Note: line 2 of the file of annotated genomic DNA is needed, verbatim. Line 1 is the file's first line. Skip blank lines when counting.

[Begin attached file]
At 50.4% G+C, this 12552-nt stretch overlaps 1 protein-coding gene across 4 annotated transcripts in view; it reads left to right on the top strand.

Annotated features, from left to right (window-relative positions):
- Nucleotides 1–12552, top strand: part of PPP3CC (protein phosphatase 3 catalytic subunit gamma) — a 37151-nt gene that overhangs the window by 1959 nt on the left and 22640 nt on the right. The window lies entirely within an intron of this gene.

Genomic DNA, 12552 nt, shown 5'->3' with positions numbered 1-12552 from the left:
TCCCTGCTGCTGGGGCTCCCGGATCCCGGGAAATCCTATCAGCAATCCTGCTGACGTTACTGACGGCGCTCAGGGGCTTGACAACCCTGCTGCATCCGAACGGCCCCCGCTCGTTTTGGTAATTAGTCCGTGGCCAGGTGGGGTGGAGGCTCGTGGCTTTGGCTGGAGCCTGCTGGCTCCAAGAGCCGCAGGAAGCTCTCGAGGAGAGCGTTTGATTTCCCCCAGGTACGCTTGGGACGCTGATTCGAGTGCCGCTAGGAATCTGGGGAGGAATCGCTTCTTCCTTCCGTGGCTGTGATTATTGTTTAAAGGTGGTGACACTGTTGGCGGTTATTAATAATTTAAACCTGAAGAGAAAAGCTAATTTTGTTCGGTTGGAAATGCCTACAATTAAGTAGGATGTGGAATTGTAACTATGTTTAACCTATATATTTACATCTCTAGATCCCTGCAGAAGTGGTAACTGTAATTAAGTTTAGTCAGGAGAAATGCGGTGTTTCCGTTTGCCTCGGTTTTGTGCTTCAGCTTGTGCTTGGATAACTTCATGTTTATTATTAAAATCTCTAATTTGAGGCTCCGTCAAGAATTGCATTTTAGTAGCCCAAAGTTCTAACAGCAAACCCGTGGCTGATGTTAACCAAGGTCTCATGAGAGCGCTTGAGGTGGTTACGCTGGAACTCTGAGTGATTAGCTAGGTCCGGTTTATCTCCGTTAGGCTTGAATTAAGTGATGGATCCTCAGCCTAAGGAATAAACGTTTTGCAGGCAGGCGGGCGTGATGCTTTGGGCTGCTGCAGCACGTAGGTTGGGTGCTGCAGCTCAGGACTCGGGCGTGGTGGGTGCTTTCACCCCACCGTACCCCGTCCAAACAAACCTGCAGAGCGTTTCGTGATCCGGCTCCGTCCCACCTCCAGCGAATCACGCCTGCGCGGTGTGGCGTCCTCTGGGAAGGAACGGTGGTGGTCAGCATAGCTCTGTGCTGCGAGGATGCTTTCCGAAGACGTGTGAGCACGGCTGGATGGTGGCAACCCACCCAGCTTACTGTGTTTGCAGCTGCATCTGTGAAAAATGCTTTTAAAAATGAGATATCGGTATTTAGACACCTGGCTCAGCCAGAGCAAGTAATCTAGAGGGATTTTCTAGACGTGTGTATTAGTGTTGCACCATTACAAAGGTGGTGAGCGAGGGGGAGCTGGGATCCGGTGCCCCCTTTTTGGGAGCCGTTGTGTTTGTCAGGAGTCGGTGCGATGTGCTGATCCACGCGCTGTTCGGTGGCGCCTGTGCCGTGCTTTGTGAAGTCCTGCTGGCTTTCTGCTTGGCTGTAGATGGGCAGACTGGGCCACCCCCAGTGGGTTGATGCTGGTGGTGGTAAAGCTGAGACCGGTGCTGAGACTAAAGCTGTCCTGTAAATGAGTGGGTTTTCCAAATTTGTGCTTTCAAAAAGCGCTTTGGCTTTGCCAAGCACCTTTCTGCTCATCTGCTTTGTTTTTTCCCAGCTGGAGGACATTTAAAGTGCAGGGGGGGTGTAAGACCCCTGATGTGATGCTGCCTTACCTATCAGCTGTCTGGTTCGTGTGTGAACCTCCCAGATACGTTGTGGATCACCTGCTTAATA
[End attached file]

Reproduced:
Annotated features, from left to right (window-relative positions):